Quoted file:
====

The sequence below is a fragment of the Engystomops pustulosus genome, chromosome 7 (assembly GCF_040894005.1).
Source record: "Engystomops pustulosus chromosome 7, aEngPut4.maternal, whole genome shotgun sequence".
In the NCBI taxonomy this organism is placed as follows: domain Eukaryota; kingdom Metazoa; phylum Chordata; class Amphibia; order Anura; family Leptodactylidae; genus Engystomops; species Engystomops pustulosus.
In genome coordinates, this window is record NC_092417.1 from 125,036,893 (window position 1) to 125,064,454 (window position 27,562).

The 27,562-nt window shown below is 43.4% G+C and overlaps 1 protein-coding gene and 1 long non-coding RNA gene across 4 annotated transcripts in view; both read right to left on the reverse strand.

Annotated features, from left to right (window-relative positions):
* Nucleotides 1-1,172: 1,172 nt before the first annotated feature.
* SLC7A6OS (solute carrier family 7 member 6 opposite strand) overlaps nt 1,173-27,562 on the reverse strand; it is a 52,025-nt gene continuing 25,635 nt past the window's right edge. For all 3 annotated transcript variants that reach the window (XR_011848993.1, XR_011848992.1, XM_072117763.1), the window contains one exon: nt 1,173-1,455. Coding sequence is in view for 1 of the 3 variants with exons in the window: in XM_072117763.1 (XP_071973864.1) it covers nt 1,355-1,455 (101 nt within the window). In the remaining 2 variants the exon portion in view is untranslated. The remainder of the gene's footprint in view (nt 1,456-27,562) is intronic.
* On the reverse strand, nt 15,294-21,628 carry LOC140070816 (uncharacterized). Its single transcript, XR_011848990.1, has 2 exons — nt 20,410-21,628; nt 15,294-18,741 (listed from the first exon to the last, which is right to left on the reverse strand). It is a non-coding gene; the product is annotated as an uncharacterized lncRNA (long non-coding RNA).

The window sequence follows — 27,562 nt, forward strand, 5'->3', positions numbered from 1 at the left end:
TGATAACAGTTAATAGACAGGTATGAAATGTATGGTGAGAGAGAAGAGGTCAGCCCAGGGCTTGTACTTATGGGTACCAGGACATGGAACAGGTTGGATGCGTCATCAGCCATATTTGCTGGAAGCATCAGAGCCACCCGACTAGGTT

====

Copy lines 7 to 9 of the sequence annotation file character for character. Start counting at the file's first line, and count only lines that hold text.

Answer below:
* Nucleotides 1-1,172: 1,172 nt before the first annotated feature.
* SLC7A6OS (solute carrier family 7 member 6 opposite strand) overlaps nt 1,173-27,562 on the reverse strand; it is a 52,025-nt gene continuing 25,635 nt past the window's right edge. For all 3 annotated transcript variants that reach the window (XR_011848993.1, XR_011848992.1, XM_072117763.1), the window contains one exon: nt 1,173-1,455. Coding sequence is in view for 1 of the 3 variants with exons in the window: in XM_072117763.1 (XP_071973864.1) it covers nt 1,355-1,455 (101 nt within the window). In the remaining 2 variants the exon portion in view is untranslated. The remainder of the gene's footprint in view (nt 1,456-27,562) is intronic.
* On the reverse strand, nt 15,294-21,628 carry LOC140070816 (uncharacterized). Its single transcript, XR_011848990.1, has 2 exons — nt 20,410-21,628; nt 15,294-18,741 (listed from the first exon to the last, which is right to left on the reverse strand). It is a non-coding gene; the product is annotated as an uncharacterized lncRNA (long non-coding RNA).